Mosquito Trivia

Mosquito Facts

A mosquito’s wing tips flutter in a figure 8 pattern and have been measured at a speed 450-600 times per second. That’s why you hear a high pitched buzzing when they are flying around your ears. Only the midge (small mosquito like gnats) has a more rapid wing cycle, which has been measured at an astounding 1062 times per second!
The name mosquito comes from the merging of two Spanish names and means “little fly”. They were aptly named by the Spanish explorers when they encountered mosquitoes in Mexico and California.
The mosquito is, by far, the most deadly insect in the world. Nearly half a billion people worldwide are infected with some disease transmitted from a mosquito bite, although many only lead to mild sickness. Even so, more than 1,500,000 deaths each year can be traced to a mosquito bite.
The single largest disease propagated by mosquitoes is Malaria. Each year more than one million people die from mosquito transmitted Malaria and 90% of those are in Sub-Sahara, Africa. Of those deaths, about 70% are children under five years old. (
Worldwide, there are more than 3,000 varieties of mosquitoes. Of those, there are approximately 200 in the U.S., and, about 55 of those are found in Georgia and Florida.
Some mosquitoes are weak fliers and as a result, don’t venture more than about 300 feet from where they are born and fly lower than 15 feet above the ground. Others are strong fliers and can travel up to 75 miles. Most mosquitoes can fly backwards.
Without vigilance, West Nile virus can spread quickly. From 1999 (when the first case was reported in the US) through 2001, there were only a total of 119 cases confirmed. In 2002 alone, that number increased to 4156 cases and the following year 9,862 cases. Over $200 million was spent to combat the rising number of cases of West Nile in 2002. The number of cases confirmed dropped 75% in 2004, but has steadily been on the rise ever since. Also, the death rate of the disease has increased a little, with the current rate reaching about 4%. (
The typical female mosquito can lay 2-3 “rafts” of eggs (100-300 eggs each depending on the species) within her life time. Other important factors are temperature and weather conditions. She might have only been propagated one time by the male.
Both the male and the female feed on sweet nectar and juices from plants, not blood.
The lifespan of an adult mosquito is typically about 2-3 weeks. This can vary due to temperature and weather conditions.
The female mosquito always outlives the male mosquito.
Only the female mosquito bites because she is trying to get protein from the blood to nourish eggs that she is about to lay. Small animals are her primary prey and humans are a secondary target.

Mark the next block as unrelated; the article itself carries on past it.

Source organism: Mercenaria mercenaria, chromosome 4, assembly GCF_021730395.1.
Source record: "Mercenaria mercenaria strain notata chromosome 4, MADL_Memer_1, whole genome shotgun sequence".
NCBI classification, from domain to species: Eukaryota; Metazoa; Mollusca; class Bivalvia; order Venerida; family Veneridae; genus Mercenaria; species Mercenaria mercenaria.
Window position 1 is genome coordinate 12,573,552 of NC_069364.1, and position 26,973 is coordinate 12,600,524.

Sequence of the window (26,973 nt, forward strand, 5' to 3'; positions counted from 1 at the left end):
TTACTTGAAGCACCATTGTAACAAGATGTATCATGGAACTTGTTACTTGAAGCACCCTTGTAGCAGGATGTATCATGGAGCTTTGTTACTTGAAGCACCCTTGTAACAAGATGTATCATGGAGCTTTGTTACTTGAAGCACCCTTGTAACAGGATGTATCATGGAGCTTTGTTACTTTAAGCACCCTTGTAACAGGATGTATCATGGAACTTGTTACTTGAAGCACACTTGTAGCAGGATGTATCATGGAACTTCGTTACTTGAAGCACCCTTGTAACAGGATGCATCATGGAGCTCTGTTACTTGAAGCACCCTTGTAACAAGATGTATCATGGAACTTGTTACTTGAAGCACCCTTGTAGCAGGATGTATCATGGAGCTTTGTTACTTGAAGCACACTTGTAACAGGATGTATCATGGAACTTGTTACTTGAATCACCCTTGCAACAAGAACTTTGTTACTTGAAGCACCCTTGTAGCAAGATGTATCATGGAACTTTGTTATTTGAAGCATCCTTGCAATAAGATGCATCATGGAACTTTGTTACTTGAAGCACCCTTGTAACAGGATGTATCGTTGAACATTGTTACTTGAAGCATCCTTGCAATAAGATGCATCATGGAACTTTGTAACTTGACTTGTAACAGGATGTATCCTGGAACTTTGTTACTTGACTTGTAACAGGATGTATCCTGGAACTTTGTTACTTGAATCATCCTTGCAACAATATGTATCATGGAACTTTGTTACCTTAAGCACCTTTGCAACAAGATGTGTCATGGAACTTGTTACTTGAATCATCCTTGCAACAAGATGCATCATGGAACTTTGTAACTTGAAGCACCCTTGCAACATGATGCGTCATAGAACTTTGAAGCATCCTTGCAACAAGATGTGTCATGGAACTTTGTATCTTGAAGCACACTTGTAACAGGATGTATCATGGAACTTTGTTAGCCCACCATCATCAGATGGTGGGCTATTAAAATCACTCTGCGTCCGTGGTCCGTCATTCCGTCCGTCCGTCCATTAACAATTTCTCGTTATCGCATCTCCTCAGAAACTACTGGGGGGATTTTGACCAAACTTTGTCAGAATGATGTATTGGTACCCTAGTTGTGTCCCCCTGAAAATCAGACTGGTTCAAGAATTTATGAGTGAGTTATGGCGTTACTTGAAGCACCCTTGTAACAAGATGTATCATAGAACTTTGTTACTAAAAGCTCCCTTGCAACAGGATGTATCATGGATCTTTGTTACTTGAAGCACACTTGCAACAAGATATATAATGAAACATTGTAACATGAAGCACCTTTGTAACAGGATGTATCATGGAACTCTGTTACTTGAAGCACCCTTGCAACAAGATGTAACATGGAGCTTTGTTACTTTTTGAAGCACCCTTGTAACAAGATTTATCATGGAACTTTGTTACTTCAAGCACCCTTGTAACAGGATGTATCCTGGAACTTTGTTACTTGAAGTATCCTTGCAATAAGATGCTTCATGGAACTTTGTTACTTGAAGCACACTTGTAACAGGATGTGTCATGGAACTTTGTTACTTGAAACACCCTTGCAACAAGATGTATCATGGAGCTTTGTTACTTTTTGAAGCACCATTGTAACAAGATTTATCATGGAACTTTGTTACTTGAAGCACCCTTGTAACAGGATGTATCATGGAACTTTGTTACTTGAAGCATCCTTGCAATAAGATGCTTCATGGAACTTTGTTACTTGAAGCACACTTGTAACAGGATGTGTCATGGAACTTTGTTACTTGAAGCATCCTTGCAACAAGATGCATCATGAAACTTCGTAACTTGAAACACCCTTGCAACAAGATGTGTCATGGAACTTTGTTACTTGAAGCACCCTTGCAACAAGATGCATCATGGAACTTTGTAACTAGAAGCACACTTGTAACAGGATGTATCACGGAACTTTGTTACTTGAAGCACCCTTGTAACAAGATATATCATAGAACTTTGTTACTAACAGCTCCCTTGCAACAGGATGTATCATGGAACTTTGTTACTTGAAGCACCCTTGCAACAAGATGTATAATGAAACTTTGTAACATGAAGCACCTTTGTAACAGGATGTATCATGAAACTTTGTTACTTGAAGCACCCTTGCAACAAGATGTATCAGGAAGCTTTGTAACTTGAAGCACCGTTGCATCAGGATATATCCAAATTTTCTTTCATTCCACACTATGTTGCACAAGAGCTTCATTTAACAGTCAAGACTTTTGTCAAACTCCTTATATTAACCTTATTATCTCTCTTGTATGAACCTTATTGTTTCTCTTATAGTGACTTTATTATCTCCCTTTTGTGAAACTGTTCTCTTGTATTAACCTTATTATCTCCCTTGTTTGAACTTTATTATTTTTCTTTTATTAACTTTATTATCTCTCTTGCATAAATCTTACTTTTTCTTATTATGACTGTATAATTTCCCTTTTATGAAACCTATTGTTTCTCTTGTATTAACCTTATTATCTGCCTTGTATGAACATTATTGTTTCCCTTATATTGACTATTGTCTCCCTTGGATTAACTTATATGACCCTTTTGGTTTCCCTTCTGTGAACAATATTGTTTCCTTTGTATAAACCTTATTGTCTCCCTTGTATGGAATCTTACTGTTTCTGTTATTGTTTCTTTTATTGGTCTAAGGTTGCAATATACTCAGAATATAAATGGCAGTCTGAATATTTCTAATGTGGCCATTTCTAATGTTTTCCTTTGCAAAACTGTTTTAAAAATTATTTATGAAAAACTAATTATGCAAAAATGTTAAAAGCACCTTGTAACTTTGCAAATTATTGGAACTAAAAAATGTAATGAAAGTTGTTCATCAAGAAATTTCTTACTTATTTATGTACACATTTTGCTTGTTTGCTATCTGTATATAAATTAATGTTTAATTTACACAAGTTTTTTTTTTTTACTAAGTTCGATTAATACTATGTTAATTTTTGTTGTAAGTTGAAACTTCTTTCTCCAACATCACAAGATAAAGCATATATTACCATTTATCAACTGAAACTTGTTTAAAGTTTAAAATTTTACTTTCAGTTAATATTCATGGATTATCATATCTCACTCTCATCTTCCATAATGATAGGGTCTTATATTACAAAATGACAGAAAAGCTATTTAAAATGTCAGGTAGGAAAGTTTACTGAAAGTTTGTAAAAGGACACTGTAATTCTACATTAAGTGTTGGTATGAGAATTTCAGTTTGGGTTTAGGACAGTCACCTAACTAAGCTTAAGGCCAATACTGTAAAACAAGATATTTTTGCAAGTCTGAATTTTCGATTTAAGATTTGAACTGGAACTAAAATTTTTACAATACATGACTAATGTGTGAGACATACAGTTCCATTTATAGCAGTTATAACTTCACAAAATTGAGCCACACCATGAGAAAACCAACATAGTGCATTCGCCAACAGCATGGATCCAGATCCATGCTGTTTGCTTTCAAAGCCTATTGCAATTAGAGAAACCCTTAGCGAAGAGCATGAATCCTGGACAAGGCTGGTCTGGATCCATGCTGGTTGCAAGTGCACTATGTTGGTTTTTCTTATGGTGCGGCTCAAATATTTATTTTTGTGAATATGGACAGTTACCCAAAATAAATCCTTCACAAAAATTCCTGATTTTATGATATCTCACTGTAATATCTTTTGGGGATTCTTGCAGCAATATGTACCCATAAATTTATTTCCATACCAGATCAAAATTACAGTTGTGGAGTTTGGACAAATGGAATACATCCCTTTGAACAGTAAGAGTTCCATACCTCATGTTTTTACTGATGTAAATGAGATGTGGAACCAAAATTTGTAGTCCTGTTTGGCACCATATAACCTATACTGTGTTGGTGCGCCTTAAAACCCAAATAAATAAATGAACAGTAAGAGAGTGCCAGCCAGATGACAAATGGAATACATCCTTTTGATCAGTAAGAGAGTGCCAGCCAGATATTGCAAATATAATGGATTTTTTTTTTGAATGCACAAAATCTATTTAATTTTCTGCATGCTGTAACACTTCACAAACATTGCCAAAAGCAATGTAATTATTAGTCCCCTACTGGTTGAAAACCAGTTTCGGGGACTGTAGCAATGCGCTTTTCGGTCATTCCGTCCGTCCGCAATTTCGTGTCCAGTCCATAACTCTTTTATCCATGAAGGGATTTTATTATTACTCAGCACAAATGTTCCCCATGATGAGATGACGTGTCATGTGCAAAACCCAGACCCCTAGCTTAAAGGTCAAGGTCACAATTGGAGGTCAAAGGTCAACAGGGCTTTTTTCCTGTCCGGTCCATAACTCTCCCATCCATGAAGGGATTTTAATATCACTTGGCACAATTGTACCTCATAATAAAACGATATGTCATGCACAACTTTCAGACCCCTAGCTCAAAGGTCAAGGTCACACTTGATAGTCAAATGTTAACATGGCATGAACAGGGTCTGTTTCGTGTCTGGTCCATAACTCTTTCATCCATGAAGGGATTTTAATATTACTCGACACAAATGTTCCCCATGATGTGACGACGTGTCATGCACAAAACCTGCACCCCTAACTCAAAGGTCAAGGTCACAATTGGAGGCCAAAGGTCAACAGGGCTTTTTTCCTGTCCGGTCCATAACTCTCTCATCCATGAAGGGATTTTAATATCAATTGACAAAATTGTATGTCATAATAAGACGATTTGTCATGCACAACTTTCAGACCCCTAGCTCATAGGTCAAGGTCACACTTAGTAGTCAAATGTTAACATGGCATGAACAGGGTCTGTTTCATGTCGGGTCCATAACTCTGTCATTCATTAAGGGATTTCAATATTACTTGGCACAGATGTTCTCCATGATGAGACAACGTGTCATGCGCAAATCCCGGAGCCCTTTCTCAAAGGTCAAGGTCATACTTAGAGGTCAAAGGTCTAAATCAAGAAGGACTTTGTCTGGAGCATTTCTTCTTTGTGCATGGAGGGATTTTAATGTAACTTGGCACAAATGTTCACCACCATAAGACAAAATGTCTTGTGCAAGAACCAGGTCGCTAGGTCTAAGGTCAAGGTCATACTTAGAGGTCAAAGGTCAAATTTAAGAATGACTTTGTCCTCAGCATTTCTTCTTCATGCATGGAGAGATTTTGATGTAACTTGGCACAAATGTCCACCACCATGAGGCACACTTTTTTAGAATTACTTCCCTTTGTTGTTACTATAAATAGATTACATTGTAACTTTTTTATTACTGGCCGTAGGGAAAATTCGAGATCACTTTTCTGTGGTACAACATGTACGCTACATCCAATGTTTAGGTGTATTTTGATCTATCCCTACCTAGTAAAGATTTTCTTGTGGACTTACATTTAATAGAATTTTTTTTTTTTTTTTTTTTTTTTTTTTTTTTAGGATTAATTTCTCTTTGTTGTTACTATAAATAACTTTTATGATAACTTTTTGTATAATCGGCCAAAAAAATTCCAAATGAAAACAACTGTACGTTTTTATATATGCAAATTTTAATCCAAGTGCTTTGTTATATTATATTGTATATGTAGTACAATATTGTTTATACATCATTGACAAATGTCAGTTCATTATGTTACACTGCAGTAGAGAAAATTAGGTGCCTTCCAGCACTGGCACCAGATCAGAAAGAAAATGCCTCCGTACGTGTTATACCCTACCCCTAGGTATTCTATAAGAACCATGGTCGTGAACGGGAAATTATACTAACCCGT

The reason humans get welts (the bump is actually called a wheal) and itch from a mosquito’s bite is due to a chemical reaction from the mosquito’s saliva that is injected during the bite. This saliva contains a protein (and also can carry the disease) which, when injected into the skin, prevents your blood from clotting so that the blood will flow more easily. Hence the bleeding that can occur after the bite. After she has bitten you, some of the saliva remains in you. In response, your immune system rushes to the injured area to dissolve the protein, causing the swelling. The swelling recedes after a day or two, but the itching will remain until all of the saliva protein has been broken down. After repeated bites, some people become immune in the same way that allergens build up after allergy shots.
Mosquitoes have been known to fly backwards and between rain drops. Many varieties are notoriously weak flyers, and typically fly at 15 feet or less.
The Southern Home mosquito is the primary carrier of West Nile virus in the Atlanta area since it prefers a blood meal from birds. Also, it is most active in the early morning and in the evenings, while other mosquito species can be active 24/7.
The mosquito’s head is mostly eyes. The eyes are comprised of many lenses, which take one specific picture. The overall view is like a mosaic composite, which is very efficient, and allows the mosquito to “see” human and animal movement.
One common myth is that citronella oil and candles are an effective way to repel mosquitoes. While, in high amounts, the oil from the citronella plant can repel mosquitoes, the concentration in candles and oils sold in stores, has little or no repellant effectiveness. Also, trapping devices, including ultra-violet zappers, only minimally work and are not species selective.
HIV cannot be transmitted through a mosquito bite, because the virus will not survive in the system of the mosquito.
The Asian tiger mosquito, found in Atlanta, is the carrier of encephalitis and meningitis. In southern Texas and Mexico, it also is responsible for the spread of dengue fever.

[ Schedule a free evaluation ]